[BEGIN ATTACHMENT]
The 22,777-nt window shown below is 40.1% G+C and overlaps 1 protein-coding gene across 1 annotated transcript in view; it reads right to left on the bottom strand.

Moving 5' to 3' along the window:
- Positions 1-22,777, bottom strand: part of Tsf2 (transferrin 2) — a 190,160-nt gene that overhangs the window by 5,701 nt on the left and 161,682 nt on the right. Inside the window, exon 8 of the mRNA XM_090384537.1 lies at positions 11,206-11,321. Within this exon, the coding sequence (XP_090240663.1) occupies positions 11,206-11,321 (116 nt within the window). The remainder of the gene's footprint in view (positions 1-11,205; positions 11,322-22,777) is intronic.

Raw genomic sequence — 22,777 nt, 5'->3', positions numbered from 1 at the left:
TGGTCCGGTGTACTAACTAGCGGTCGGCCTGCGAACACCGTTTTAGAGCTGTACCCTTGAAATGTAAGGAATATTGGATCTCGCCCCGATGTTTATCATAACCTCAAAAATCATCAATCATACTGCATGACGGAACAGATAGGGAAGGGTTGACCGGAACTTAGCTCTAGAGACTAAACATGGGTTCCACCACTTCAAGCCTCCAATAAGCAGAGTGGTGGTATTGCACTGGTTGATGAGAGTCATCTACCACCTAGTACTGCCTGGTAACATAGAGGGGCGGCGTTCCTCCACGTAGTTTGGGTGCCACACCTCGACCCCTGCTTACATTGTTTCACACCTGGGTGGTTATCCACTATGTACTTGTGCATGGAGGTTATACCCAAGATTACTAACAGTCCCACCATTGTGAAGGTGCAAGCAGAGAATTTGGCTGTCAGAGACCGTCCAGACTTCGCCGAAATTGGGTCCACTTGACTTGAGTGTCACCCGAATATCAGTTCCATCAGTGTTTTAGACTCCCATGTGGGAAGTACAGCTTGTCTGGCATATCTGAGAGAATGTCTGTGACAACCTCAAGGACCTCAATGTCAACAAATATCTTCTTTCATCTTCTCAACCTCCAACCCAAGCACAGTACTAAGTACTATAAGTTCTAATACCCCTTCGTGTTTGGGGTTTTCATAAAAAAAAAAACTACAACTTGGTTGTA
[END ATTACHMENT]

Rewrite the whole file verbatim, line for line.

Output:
The 22,777-nt window shown below is 40.1% G+C and overlaps 1 protein-coding gene across 1 annotated transcript in view; it reads right to left on the bottom strand.

Moving 5' to 3' along the window:
- Positions 1-22,777, bottom strand: part of Tsf2 (transferrin 2) — a 190,160-nt gene that overhangs the window by 5,701 nt on the left and 161,682 nt on the right. Inside the window, exon 8 of the mRNA XM_090384537.1 lies at positions 11,206-11,321. Within this exon, the coding sequence (XP_090240663.1) occupies positions 11,206-11,321 (116 nt within the window). The remainder of the gene's footprint in view (positions 1-11,205; positions 11,322-22,777) is intronic.

Raw genomic sequence — 22,777 nt, 5'->3', positions numbered from 1 at the left:
TGGTCCGGTGTACTAACTAGCGGTCGGCCTGCGAACACCGTTTTAGAGCTGTACCCTTGAAATGTAAGGAATATTGGATCTCGCCCCGATGTTTATCATAACCTCAAAAATCATCAATCATACTGCATGACGGAACAGATAGGGAAGGGTTGACCGGAACTTAGCTCTAGAGACTAAACATGGGTTCCACCACTTCAAGCCTCCAATAAGCAGAGTGGTGGTATTGCACTGGTTGATGAGAGTCATCTACCACCTAGTACTGCCTGGTAACATAGAGGGGCGGCGTTCCTCCACGTAGTTTGGGTGCCACACCTCGACCCCTGCTTACATTGTTTCACACCTGGGTGGTTATCCACTATGTACTTGTGCATGGAGGTTATACCCAAGATTACTAACAGTCCCACCATTGTGAAGGTGCAAGCAGAGAATTTGGCTGTCAGAGACCGTCCAGACTTCGCCGAAATTGGGTCCACTTGACTTGAGTGTCACCCGAATATCAGTTCCATCAGTGTTTTAGACTCCCATGTGGGAAGTACAGCTTGTCTGGCATATCTGAGAGAATGTCTGTGACAACCTCAAGGACCTCAATGTCAACAAATATCTTCTTTCATCTTCTCAACCTCCAACCCAAGCACAGTACTAAGTACTATAAGTTCTAATACCCCTTCGTGTTTGGGGTTTTCATAAAAAAAAAAACTACAACTTGGTTGTA